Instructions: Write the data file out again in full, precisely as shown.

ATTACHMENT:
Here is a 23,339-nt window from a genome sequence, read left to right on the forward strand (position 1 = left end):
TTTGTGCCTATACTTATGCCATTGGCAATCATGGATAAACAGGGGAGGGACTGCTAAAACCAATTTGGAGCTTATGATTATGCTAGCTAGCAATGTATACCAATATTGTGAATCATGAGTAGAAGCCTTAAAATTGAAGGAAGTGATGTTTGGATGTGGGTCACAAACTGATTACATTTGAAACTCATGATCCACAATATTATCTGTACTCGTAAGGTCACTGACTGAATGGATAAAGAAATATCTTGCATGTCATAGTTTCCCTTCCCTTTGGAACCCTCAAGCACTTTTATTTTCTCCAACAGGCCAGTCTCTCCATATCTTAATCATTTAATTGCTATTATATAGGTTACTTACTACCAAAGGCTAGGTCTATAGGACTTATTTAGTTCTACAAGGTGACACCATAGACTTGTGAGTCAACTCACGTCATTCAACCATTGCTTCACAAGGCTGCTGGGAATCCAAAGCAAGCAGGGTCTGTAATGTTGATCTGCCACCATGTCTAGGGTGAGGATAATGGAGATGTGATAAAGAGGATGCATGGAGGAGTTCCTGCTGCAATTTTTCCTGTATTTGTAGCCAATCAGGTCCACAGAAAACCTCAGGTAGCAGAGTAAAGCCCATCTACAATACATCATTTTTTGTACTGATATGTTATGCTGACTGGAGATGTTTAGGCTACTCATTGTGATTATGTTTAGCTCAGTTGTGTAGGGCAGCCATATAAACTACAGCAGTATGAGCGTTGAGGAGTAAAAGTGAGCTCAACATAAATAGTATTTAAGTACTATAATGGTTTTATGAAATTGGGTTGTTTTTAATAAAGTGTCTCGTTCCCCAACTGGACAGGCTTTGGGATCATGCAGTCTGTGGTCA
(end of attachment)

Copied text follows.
Here is a 23,339-nt window from a genome sequence, read left to right on the forward strand (position 1 = left end):
TTTGTGCCTATACTTATGCCATTGGCAATCATGGATAAACAGGGGAGGGACTGCTAAAACCAATTTGGAGCTTATGATTATGCTAGCTAGCAATGTATACCAATATTGTGAATCATGAGTAGAAGCCTTAAAATTGAAGGAAGTGATGTTTGGATGTGGGTCACAAACTGATTACATTTGAAACTCATGATCCACAATATTATCTGTACTCGTAAGGTCACTGACTGAATGGATAAAGAAATATCTTGCATGTCATAGTTTCCCTTCCCTTTGGAACCCTCAAGCACTTTTATTTTCTCCAACAGGCCAGTCTCTCCATATCTTAATCATTTAATTGCTATTATATAGGTTACTTACTACCAAAGGCTAGGTCTATAGGACTTATTTAGTTCTACAAGGTGACACCATAGACTTGTGAGTCAACTCACGTCATTCAACCATTGCTTCACAAGGCTGCTGGGAATCCAAAGCAAGCAGGGTCTGTAATGTTGATCTGCCACCATGTCTAGGGTGAGGATAATGGAGATGTGATAAAGAGGATGCATGGAGGAGTTCCTGCTGCAATTTTTCCTGTATTTGTAGCCAATCAGGTCCACAGAAAACCTCAGGTAGCAGAGTAAAGCCCATCTACAATACATCATTTTTTGTACTGATATGTTATGCTGACTGGAGATGTTTAGGCTACTCATTGTGATTATGTTTAGCTCAGTTGTGTAGGGCAGCCATATAAACTACAGCAGTATGAGCGTTGAGGAGTAAAAGTGAGCTCAACATAAATAGTATTTAAGTACTATAATGGTTTTATGAAATTGGGTTGTTTTTAATAAAGTGTCTCGTTCCCCAACTGGACAGGCTTTGGGATCATGCAGTCTGTGGTCA